Sometimes the simplest solution is just right in front of you
Shall we play a game?
It’s been a while since I have written about using the iPad Pro as my primary machine so I thought it would be as good time as any to give an update on where my head is at.
To be honest, the cracks in this whole plan have been forming for a while now. While I’m certianly not the first person to post about it, the interesting bit is that the iPad itself really isn’t the problem — it’s 100% the software at this point.
Watching my computing habits during this transformation has also been particularly interesting. Similar to my laptop usage, the iPad Pro was sitting in my bag throughout the day — only to get pulled out at night at a hotel, or around the house for reading. I started to wonder if it’s time to go all-in and experiment a bit with what I call the “iPad Nano”… yes, the iPhone 7plus.
Would this work?
Let’s take a look what the normal computing needs are:
- Would I attempt to create a Keynote on it? Nope.
- Try and write a huge manuscript? Not a chance.
- Take notes during day, respond to emails, check off items in Todoist? Sure thing!
Sure — I still have my “desk-bound” laptop with a huge-ass monitor when I need to do the heavy lifting; but really, most of my day (and I realize this is really a “what do you do all day” defining problem) could easily be tackled by the phone — and that “the best computer is the one you have with you”.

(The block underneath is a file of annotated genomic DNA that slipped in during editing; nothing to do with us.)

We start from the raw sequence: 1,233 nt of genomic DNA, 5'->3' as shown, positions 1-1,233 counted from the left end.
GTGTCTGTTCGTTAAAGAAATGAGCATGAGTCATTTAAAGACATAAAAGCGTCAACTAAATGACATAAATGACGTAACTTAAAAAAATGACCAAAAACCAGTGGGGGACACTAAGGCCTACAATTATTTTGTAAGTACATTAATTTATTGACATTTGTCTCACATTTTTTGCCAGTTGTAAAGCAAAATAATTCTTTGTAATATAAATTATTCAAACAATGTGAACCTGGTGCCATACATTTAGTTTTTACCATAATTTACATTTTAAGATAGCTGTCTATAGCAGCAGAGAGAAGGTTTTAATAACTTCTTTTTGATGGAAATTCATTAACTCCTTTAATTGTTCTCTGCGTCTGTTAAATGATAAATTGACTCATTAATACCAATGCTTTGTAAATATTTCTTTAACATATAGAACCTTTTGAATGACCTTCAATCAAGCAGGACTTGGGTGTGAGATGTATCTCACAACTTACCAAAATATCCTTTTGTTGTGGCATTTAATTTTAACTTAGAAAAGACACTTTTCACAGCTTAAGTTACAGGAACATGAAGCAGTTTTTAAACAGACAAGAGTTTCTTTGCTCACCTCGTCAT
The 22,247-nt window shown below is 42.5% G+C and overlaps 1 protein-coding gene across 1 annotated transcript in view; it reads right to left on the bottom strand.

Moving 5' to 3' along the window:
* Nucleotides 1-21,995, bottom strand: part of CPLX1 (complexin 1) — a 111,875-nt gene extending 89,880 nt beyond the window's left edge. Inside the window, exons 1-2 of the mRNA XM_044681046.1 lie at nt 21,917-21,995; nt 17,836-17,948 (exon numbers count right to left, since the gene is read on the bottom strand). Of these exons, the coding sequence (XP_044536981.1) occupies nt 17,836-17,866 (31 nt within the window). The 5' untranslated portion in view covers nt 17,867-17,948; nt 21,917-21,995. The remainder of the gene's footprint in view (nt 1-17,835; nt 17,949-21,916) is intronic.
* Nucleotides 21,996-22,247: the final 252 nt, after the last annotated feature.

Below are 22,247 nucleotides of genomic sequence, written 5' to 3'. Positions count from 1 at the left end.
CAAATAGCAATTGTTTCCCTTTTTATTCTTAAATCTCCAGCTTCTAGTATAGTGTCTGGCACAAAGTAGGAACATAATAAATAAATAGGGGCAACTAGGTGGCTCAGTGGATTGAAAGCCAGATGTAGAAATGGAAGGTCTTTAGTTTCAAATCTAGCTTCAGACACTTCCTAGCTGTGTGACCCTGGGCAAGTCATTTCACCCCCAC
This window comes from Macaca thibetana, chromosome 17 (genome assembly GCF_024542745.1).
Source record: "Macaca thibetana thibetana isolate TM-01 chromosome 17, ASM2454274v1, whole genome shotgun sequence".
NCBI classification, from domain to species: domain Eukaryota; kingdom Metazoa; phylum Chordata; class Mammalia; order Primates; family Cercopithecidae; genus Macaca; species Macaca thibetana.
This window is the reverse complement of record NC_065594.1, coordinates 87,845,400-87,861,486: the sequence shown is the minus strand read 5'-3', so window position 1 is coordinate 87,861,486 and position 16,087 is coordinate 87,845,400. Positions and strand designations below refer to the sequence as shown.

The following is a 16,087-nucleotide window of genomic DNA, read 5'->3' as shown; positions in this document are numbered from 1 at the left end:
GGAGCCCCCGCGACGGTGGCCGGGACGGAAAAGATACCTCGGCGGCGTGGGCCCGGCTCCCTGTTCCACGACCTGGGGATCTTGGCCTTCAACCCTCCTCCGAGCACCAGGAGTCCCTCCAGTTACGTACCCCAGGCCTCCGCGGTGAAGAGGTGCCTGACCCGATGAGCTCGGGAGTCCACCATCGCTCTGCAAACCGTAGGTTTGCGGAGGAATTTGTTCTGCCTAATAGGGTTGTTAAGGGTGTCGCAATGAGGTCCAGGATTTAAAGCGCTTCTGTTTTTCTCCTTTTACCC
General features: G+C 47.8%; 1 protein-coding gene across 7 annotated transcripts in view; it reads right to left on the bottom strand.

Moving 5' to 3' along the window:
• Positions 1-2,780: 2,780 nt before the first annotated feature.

I still fundamentally agree with what Ben Brooks said:
But the truth of the matter is that it’s a laptop, and as much as you disagree, a laptop is not the future of computing, it’s the ancient hold over.
I continue to gravitate to a future where problems and tasks are best solved with the device that is in your pocket.
Sure — just for kicks — I may experiment with a small portable keyboard thrown into the bag for typing long form at night (Ulysses is simply the best), but I may go ultralight for a bit.
Where we’re going, we don’t need roads..
All of this time spent noodling on how I compute, makes me think a bit about what Apple is going to announce at WWDC this year — it would be interesting if I could just plug my phone into a large monitor use a keyboard and mouse (it has enough processing) and then just take it with me when I need to.
But the real question is where this leaves the iPad?
I do like reading on it. I like using it for the day to day. And, frankly if there was an iPad Mini 5 I would probably just go with that. It’s really sad because I sincerely believe that the iPad could have (and, who knows, still might) transform the computing market — it kneecaped itself by limiting it’s usefulness as being treated as a large iPhone. We already have one of those.